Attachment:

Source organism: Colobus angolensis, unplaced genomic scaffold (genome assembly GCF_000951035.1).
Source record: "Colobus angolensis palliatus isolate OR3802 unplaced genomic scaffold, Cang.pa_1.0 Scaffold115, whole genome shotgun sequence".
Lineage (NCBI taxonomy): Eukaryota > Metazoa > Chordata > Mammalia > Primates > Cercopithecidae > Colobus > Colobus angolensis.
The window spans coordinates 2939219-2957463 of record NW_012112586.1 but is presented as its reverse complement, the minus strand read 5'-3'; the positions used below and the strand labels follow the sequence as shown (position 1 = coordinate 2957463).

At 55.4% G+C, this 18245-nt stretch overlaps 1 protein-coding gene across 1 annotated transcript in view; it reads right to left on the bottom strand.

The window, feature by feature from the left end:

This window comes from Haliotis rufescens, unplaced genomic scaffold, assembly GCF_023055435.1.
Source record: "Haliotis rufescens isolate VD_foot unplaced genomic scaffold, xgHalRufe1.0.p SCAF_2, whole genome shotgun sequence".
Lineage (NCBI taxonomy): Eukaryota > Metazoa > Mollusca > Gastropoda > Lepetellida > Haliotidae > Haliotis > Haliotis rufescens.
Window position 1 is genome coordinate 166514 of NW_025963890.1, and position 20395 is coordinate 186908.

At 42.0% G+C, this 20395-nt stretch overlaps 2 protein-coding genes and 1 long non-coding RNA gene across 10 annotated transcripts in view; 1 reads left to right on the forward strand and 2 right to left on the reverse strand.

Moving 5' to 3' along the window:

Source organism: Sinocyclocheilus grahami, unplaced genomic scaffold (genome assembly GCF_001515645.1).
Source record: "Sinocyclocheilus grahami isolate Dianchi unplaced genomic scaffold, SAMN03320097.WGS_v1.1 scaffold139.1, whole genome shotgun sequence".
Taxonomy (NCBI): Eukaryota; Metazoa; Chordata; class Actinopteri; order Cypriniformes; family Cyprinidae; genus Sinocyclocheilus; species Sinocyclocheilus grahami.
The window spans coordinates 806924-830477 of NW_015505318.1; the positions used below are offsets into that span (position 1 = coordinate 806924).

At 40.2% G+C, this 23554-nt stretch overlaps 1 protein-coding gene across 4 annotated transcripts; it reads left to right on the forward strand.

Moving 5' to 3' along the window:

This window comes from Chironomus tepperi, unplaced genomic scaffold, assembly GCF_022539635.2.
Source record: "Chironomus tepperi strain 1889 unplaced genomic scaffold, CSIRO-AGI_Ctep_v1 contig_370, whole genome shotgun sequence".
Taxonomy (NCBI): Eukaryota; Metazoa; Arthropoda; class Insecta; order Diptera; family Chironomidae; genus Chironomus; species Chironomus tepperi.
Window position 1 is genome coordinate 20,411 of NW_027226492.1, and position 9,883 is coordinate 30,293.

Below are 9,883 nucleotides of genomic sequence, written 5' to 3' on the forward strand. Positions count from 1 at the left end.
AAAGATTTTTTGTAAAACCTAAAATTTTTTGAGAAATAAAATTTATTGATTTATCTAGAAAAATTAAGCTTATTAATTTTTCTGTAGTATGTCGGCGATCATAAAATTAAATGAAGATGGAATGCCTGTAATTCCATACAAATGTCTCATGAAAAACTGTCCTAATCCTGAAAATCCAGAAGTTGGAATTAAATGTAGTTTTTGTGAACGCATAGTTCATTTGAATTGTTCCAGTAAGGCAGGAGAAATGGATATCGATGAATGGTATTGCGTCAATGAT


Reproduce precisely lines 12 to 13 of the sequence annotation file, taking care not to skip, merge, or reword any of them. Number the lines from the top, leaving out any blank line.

Moving 5' to 3' along the window:

Source organism: Sinocyclocheilus grahami, unplaced genomic scaffold (genome assembly GCF_001515645.1).